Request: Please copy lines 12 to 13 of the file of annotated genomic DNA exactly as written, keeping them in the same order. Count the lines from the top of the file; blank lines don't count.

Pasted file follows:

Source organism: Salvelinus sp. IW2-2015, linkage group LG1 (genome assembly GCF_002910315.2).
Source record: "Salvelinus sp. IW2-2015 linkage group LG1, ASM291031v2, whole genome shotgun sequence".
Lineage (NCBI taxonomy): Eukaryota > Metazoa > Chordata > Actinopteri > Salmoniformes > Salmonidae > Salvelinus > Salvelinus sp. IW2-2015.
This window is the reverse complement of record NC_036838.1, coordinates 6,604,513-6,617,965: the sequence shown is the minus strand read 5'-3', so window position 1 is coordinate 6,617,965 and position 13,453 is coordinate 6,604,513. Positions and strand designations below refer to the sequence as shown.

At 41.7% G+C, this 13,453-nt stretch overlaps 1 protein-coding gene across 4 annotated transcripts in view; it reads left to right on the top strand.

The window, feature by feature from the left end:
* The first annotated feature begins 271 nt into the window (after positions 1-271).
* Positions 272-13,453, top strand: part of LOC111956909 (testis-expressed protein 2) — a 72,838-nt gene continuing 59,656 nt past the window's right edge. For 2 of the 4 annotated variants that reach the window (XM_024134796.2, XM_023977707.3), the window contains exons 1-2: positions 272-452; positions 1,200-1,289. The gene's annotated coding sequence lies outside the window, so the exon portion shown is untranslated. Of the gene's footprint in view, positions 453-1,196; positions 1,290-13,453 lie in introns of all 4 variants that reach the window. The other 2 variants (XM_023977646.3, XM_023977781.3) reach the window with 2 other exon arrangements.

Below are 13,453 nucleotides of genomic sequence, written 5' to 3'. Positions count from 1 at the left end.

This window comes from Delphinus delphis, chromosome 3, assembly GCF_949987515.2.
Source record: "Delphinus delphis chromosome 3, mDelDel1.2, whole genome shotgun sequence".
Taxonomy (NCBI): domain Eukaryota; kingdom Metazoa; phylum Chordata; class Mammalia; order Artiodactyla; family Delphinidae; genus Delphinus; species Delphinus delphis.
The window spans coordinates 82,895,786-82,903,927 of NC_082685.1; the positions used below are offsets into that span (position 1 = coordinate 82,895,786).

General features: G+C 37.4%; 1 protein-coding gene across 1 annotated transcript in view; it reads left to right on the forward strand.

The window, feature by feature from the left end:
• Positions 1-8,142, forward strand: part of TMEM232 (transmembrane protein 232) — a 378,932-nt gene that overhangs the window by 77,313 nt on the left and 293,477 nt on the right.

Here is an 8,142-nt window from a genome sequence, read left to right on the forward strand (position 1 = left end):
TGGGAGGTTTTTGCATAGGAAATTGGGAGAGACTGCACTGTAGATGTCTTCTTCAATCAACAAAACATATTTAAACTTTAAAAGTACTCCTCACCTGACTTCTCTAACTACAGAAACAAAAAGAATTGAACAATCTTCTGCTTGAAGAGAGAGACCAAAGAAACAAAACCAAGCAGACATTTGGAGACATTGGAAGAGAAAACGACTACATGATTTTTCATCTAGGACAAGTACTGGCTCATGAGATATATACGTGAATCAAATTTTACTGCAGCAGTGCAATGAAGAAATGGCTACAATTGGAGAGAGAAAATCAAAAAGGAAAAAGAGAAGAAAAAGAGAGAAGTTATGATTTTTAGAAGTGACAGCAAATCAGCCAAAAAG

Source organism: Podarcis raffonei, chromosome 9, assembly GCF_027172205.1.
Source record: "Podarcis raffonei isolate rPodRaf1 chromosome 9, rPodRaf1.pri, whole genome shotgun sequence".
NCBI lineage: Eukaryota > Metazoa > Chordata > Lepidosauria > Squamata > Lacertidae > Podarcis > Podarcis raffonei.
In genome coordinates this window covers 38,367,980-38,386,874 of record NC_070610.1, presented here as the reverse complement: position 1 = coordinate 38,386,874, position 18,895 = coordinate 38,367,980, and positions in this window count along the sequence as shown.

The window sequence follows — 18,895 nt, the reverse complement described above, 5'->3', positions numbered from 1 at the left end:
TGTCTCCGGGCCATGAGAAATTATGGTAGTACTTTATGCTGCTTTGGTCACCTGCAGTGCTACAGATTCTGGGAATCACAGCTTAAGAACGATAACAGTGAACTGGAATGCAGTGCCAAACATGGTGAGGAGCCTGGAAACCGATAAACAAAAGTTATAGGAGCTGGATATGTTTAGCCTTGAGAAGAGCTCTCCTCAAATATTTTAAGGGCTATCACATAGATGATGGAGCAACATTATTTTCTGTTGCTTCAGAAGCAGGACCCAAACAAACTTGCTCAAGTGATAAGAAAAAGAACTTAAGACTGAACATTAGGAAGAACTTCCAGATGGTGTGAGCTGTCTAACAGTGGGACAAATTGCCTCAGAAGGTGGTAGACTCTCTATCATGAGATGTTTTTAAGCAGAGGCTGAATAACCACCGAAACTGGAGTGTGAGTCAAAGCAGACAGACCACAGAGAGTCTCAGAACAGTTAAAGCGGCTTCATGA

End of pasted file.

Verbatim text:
Taxonomy (NCBI): domain Eukaryota; kingdom Metazoa; phylum Chordata; class Mammalia; order Artiodactyla; family Delphinidae; genus Delphinus; species Delphinus delphis.
The window spans coordinates 82,895,786-82,903,927 of NC_082685.1; the positions used below are offsets into that span (position 1 = coordinate 82,895,786).